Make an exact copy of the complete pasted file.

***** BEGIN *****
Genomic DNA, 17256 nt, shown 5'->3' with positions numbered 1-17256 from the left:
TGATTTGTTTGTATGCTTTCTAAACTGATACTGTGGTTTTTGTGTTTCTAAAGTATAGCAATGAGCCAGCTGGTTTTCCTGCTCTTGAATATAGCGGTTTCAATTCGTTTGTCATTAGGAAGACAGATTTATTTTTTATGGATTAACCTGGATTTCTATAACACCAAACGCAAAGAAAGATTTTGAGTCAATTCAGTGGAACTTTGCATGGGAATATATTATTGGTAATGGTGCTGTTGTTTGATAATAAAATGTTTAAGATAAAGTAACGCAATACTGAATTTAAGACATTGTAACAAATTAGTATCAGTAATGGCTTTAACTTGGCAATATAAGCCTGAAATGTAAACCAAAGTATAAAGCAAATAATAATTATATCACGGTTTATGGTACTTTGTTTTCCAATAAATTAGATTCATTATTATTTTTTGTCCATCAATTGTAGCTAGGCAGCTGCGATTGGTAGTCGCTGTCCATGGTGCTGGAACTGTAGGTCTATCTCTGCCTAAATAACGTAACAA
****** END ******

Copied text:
Genomic DNA, 17256 nt, shown 5'->3' with positions numbered 1-17256 from the left:
TGATTTGTTTGTATGCTTTCTAAACTGATACTGTGGTTTTTGTGTTTCTAAAGTATAGCAATGAGCCAGCTGGTTTTCCTGCTCTTGAATATAGCGGTTTCAATTCGTTTGTCATTAGGAAGACAGATTTATTTTTTATGGATTAACCTGGATTTCTATAACACCAAACGCAAAGAAAGATTTTGAGTCAATTCAGTGGAACTTTGCATGGGAATATATTATTGGTAATGGTGCTGTTGTTTGATAATAAAATGTTTAAGATAAAGTAACGCAATACTGAATTTAAGACATTGTAACAAATTAGTATCAGTAATGGCTTTAACTTGGCAATATAAGCCTGAAATGTAAACCAAAGTATAAAGCAAATAATAATTATATCACGGTTTATGGTACTTTGTTTTCCAATAAATTAGATTCATTATTATTTTTTGTCCATCAATTGTAGCTAGGCAGCTGCGATTGGTAGTCGCTGTCCATGGTGCTGGAACTGTAGGTCTATCTCTGCCTAAATAACGTAACAA